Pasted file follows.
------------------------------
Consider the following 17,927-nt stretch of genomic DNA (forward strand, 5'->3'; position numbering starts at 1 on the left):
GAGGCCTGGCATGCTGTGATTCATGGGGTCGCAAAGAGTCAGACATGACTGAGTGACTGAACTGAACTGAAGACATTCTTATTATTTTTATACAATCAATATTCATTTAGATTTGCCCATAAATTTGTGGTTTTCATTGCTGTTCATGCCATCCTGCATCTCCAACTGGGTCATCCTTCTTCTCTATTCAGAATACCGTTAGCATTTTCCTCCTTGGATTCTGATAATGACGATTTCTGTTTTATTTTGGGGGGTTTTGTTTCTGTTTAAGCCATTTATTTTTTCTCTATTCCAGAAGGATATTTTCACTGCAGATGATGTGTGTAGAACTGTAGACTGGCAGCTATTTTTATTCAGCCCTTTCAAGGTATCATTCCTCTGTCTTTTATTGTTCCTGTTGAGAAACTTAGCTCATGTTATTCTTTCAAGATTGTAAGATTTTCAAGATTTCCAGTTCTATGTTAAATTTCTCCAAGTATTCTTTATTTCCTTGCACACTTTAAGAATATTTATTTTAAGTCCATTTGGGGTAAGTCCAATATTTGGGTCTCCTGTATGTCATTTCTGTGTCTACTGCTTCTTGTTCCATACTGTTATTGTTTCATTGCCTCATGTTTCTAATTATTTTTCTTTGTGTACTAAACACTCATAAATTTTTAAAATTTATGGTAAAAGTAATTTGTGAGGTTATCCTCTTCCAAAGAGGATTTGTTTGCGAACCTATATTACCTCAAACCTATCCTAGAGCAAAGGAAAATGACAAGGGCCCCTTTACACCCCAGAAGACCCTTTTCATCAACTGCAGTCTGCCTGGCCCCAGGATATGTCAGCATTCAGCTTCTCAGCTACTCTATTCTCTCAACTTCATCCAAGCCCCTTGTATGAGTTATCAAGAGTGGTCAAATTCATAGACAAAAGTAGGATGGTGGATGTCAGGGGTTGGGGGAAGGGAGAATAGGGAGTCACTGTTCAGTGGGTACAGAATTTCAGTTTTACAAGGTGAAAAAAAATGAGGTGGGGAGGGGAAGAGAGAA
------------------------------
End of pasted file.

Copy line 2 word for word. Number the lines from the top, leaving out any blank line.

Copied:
GAGGCCTGGCATGCTGTGATTCATGGGGTCGCAAAGAGTCAGACATGACTGAGTGACTGAACTGAACTGAAGACATTCTTATTATTTTTATACAATCAATATTCATTTAGATTTGCCCATAAATTTGTGGTTTTCATTGCTGTTCATGCCATCCTGCATCTCCAACTGGGTCATCCTTCTTCTCTATTCAGAATACCGTTAGCATTTTCCTCCTTGGATTCTGATAATGACGATTTCTGTTTTATTTTGGGGGGTTTTGTTTCTGTTTAAGCCATTTATTTTTTCTCTATTCCAGAAGGATATTTTCACTGCAGATGATGTGTGTAGAACTGTAGACTGGCAGCTATTTTTATTCAGCCCTTTCAAGGTATCATTCCTCTGTCTTTTATTGTTCCTGTTGAGAAACTTAGCTCATGTTATTCTTTCAAGATTGTAAGATTTTCAAGATTTCCAGTTCTATGTTAAATTTCTCCAAGTATTCTTTATTTCCTTGCACACTTTAAGAATATTTATTTTAAGTCCATTTGGGGTAAGTCCAATATTTGGGTCTCCTGTATGTCATTTCTGTGTCTACTGCTTCTTGTTCCATACTGTTATTGTTTCATTGCCTCATGTTTCTAATTATTTTTCTTTGTGTACTAAACACTCATAAATTTTTAAAATTTATGGTAAAAGTAATTTGTGAGGTTATCCTCTTCCAAAGAGGATTTGTTTGCGAACCTATATTACCTCAAACCTATCCTAGAGCAAAGGAAAATGACAAGGGCCCCTTTACACCCCAGAAGACCCTTTTCATCAACTGCAGTCTGCCTGGCCCCAGGATATGTCAGCATTCAGCTTCTCAGCTACTCTATTCTCTCAACTTCATCCAAGCCCCTTGTATGAGTTATCAAGAGTGGTCAAATTCATAGACAAAAGTAGGATGGTGGATGTCAGGGGTTGGGGGAAGGGAGAATAGGGAGTCACTGTTCAGTGGGTACAGAATTTCAGTTTTACAAGGTGAAAAAAAATGAGGTGGGGAGGGGAAGAGAGAA